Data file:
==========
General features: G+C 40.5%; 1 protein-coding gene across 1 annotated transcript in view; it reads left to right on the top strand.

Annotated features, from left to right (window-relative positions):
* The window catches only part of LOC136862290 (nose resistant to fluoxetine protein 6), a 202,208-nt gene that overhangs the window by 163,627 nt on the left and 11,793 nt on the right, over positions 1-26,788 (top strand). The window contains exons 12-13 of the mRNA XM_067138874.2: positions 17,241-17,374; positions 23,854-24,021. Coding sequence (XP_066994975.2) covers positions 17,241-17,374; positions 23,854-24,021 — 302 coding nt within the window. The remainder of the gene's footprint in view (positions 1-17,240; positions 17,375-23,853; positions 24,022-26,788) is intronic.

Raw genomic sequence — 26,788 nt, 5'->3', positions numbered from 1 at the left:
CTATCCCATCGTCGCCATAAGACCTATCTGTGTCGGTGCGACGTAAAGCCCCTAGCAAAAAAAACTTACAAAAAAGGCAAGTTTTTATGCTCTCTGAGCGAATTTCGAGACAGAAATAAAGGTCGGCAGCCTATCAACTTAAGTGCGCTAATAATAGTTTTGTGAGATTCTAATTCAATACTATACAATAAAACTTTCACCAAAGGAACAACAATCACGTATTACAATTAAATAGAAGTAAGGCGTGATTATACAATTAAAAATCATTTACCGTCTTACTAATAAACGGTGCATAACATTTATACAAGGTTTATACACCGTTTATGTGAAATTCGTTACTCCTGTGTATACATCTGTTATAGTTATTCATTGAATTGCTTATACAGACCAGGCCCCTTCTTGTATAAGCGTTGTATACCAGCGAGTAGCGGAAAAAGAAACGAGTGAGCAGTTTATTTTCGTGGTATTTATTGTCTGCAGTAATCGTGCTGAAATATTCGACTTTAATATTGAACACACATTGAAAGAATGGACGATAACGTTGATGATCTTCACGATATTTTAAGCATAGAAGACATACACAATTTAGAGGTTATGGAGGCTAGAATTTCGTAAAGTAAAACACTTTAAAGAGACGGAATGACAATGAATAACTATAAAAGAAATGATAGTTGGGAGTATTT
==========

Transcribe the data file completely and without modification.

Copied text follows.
General features: G+C 40.5%; 1 protein-coding gene across 1 annotated transcript in view; it reads left to right on the top strand.

Annotated features, from left to right (window-relative positions):
* The window catches only part of LOC136862290 (nose resistant to fluoxetine protein 6), a 202,208-nt gene that overhangs the window by 163,627 nt on the left and 11,793 nt on the right, over positions 1-26,788 (top strand). The window contains exons 12-13 of the mRNA XM_067138874.2: positions 17,241-17,374; positions 23,854-24,021. Coding sequence (XP_066994975.2) covers positions 17,241-17,374; positions 23,854-24,021 — 302 coding nt within the window. The remainder of the gene's footprint in view (positions 1-17,240; positions 17,375-23,853; positions 24,022-26,788) is intronic.

Raw genomic sequence — 26,788 nt, 5'->3', positions numbered from 1 at the left:
CTATCCCATCGTCGCCATAAGACCTATCTGTGTCGGTGCGACGTAAAGCCCCTAGCAAAAAAAACTTACAAAAAAGGCAAGTTTTTATGCTCTCTGAGCGAATTTCGAGACAGAAATAAAGGTCGGCAGCCTATCAACTTAAGTGCGCTAATAATAGTTTTGTGAGATTCTAATTCAATACTATACAATAAAACTTTCACCAAAGGAACAACAATCACGTATTACAATTAAATAGAAGTAAGGCGTGATTATACAATTAAAAATCATTTACCGTCTTACTAATAAACGGTGCATAACATTTATACAAGGTTTATACACCGTTTATGTGAAATTCGTTACTCCTGTGTATACATCTGTTATAGTTATTCATTGAATTGCTTATACAGACCAGGCCCCTTCTTGTATAAGCGTTGTATACCAGCGAGTAGCGGAAAAAGAAACGAGTGAGCAGTTTATTTTCGTGGTATTTATTGTCTGCAGTAATCGTGCTGAAATATTCGACTTTAATATTGAACACACATTGAAAGAATGGACGATAACGTTGATGATCTTCACGATATTTTAAGCATAGAAGACATACACAATTTAGAGGTTATGGAGGCTAGAATTTCGTAAAGTAAAACACTTTAAAGAGACGGAATGACAATGAATAACTATAAAAGAAATGATAGTTGGGAGTATTT